On those games, then, there are some absolutely terrific titles on the Quest Store. SUPERHOT remains one of the best VR games available anywhere, Tetris Effect is still mesmeric and trippy as hell, even Job Simulator and the newer Holiday Simulator are fun distractions, while Beat Sabre is genius and a good way to keep fit. New titles are coming, too, with Rez Infinite hitting Quest Store, and The Walking Dead: Saints & Sinners out on launch day of the Oculus Quest 2, as well. There’s Arizona Sunshine, Trover Saves the Universe, Moss, Dance Central VR, Pistol Whip, The Room VR…the list just goes on and these are all high quality experiences that are better in VR, or in some cases would only work in VR.
On top of that you can connect the Oculus Quest 2 to your PC via a wire to enable Oculus Link mode. This is still slightly clumsy as the Quest store is different to the Rift store, and means you have overlays on overlays to wade through to get to titles. The same is true of the Steam VR experience. You can play Half-Life: Alyx on Oculus Quest via Oculus Link, but the cable required to set up Link isn’t included in the box. That’s fair, I suppose, as it’s intended for wire-free play, and if you consider how much you’d have to play Half-Life: Alyx otherwise, it’s no big deal to buy a cable (though they aren’t cheap, and you’ll need USB 3.0, so know that going in).
A nice feature of the Quest 2 (though it also existed on the original headset) is the ability to cast your gameplay. It is what it sounds like, really, offering you the chance to cast your in-headset visuals to someone’s phone or a Chromecast device, or similar. The fidelity is definitely lowered here, and VR gameplay always looks a bit peculiar when flattened, but it’s a nice option to turn a very solitary experience into a communal one. I enjoyed playing Cubism on Quest 2, a deceptively simple game that requires you to put coloured Tetromino style blocks into a box, and when I got stuck I could cast to my phone and my family was able to join in with suggestions. You can also use the Cast feature to live-stream as well.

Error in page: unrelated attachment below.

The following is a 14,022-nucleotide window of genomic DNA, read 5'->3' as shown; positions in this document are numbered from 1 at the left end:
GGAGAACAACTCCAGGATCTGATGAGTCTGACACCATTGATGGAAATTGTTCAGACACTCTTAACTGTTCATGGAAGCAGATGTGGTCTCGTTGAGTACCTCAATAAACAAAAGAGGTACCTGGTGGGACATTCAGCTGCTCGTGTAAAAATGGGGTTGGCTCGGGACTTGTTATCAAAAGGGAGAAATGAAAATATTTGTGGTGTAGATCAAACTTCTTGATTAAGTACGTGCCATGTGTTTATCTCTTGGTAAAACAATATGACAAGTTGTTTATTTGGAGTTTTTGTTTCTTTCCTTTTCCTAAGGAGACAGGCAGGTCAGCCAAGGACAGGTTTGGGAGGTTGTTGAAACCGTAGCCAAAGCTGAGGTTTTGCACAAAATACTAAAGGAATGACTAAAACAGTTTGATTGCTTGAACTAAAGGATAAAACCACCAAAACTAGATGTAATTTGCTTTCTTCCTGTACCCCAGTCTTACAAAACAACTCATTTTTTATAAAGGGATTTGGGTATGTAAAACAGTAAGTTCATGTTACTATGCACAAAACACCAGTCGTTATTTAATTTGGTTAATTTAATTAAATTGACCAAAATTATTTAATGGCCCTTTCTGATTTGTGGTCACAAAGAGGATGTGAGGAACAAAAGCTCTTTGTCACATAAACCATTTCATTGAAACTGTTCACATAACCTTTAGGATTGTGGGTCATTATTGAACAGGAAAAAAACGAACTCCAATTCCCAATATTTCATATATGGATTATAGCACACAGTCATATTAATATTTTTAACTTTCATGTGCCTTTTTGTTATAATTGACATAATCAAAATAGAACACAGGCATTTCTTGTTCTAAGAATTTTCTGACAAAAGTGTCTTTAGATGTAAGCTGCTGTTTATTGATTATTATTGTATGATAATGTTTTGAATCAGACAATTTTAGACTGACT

The Oculus Quest 2 uses inside-out tracking, so there are cameras that can show your space if you so choose. This also means you can put the controllers down and use your hands as controllers and it feels like wizardry to fully enact the Minority Report style hand gestures that seemed impossible before, but are here now. You can even hold your hand to your face to re-centre your view, and pinch buttons to select them.
And that brings us back to the magic again. It’s difficult to know if VR could ever become fully mainstream, but devices like the Oculus Quest 2 make it seem possible. Within seconds my wife was smiling playing Beat Saber, making noises dodging the incoming walls, and my son who would normally be on FIFA or Rocket League had a “quick test” of it that lasted an hour. It’s easy to be drawn in, because games in VR often feel so intuitive. With more titles coming (The Climb 2 is one I’d like to test still) and a fully formed store, the hardware on offer here is superb, and it’s difficult to not recommend.
Look, £299 is still not “cheap”, especially with a new console generation nearly upon us, but Oculus Quest 2 has reminded me why I love VR. Only this version of VR is without any of the hassle of needing a huge living space, or a heavy cable trailing behind you, ruining the immersion as you trip over them. This is the easiest entry point for VR yet, and I can honestly say that despite the lower price compared to other solutions, it’s also one of the very best.
Easy to setup
Great selection of games
Hardware is excellent
Oculus Link is a bit messy
Some games can cause motion sickness